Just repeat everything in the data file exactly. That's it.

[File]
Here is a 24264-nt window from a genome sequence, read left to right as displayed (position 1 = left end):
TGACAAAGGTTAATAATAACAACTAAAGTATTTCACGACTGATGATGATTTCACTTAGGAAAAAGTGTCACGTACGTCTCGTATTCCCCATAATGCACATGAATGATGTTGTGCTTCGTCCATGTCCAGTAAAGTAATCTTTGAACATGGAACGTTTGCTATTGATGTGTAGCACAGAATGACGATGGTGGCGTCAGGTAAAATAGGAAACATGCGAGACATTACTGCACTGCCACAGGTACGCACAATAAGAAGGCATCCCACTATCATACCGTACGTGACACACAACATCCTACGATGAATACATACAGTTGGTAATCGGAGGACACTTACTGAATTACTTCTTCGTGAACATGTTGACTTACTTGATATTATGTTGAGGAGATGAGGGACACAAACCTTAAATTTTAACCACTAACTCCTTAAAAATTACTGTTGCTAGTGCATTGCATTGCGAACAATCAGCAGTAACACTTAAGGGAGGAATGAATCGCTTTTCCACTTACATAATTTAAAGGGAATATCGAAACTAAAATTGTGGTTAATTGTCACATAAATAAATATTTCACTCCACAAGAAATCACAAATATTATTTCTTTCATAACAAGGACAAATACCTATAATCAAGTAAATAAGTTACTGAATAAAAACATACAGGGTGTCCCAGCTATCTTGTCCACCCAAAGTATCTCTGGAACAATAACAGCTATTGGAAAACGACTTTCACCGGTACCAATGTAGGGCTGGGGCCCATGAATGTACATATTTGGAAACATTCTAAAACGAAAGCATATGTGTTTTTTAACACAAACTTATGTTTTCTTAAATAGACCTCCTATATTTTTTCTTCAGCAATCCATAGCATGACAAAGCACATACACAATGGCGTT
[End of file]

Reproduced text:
Here is a 24264-nt window from a genome sequence, read left to right as displayed (position 1 = left end):
TGACAAAGGTTAATAATAACAACTAAAGTATTTCACGACTGATGATGATTTCACTTAGGAAAAAGTGTCACGTACGTCTCGTATTCCCCATAATGCACATGAATGATGTTGTGCTTCGTCCATGTCCAGTAAAGTAATCTTTGAACATGGAACGTTTGCTATTGATGTGTAGCACAGAATGACGATGGTGGCGTCAGGTAAAATAGGAAACATGCGAGACATTACTGCACTGCCACAGGTACGCACAATAAGAAGGCATCCCACTATCATACCGTACGTGACACACAACATCCTACGATGAATACATACAGTTGGTAATCGGAGGACACTTACTGAATTACTTCTTCGTGAACATGTTGACTTACTTGATATTATGTTGAGGAGATGAGGGACACAAACCTTAAATTTTAACCACTAACTCCTTAAAAATTACTGTTGCTAGTGCATTGCATTGCGAACAATCAGCAGTAACACTTAAGGGAGGAATGAATCGCTTTTCCACTTACATAATTTAAAGGGAATATCGAAACTAAAATTGTGGTTAATTGTCACATAAATAAATATTTCACTCCACAAGAAATCACAAATATTATTTCTTTCATAACAAGGACAAATACCTATAATCAAGTAAATAAGTTACTGAATAAAAACATACAGGGTGTCCCAGCTATCTTGTCCACCCAAAGTATCTCTGGAACAATAACAGCTATTGGAAAACGACTTTCACCGGTACCAATGTAGGGCTGGGGCCCATGAATGTACATATTTGGAAACATTCTAAAACGAAAGCATATGTGTTTTTTAACACAAACTTATGTTTTCTTAAATAGACCTCCTATATTTTTTCTTCAGCAATCCATAGCATGACAAAGCACATACACAATGGCGTT